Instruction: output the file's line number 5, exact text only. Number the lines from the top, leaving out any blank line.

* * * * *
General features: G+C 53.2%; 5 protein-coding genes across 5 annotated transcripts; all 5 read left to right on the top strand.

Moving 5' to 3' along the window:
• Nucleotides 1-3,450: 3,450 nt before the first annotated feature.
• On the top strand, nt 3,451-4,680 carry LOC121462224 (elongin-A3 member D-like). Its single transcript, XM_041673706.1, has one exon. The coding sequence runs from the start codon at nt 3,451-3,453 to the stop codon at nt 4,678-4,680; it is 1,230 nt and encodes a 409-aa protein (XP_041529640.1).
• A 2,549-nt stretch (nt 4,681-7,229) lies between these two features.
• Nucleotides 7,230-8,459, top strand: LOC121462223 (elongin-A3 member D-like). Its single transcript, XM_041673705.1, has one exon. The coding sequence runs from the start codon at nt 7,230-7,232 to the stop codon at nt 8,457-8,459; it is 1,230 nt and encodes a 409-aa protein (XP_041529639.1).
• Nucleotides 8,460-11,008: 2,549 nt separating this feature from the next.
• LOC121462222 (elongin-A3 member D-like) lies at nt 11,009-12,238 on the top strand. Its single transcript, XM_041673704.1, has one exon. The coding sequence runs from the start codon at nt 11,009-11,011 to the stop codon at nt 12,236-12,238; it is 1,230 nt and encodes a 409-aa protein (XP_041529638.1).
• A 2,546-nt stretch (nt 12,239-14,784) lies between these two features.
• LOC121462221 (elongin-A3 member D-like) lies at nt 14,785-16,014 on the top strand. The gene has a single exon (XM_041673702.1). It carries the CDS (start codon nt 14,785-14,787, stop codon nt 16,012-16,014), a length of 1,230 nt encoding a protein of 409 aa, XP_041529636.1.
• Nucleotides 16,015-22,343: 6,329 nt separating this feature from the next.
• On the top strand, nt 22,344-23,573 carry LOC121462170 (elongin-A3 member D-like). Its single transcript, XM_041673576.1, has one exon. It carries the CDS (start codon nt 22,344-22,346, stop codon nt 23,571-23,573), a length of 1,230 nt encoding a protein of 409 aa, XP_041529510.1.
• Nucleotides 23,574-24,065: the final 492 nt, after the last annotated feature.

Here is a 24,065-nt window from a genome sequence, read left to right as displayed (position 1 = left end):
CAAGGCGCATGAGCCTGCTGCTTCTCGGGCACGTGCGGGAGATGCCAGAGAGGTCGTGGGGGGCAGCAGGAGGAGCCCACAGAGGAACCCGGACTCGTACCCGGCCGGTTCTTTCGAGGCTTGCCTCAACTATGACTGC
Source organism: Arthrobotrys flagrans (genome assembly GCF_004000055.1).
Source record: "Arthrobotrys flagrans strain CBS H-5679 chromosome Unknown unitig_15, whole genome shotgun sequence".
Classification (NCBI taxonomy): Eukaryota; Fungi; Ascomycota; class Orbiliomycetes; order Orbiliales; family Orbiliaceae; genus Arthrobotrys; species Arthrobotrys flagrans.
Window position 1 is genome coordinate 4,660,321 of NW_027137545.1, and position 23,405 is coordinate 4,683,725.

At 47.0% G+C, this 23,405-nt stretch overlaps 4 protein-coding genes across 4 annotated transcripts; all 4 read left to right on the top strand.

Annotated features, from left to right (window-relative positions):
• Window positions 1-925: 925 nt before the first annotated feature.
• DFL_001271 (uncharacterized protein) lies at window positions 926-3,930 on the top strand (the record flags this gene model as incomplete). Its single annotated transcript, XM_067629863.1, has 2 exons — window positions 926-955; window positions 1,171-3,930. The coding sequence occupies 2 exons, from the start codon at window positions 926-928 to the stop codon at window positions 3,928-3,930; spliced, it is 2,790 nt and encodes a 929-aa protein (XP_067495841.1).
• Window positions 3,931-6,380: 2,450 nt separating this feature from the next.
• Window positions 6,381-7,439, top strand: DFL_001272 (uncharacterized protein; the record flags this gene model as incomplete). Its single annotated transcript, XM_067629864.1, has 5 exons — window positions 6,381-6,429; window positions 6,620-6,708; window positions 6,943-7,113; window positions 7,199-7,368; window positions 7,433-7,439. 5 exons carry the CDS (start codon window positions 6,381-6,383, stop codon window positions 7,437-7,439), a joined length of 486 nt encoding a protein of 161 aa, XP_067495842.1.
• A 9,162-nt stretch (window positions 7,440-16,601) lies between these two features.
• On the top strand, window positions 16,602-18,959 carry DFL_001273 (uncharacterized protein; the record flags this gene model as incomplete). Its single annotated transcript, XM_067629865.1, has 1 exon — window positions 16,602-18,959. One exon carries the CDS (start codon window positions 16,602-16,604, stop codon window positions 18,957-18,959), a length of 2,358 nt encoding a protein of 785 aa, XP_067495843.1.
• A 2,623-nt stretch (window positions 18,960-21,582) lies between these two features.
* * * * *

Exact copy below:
• A 2,549-nt stretch (nt 4,681-7,229) lies between these two features.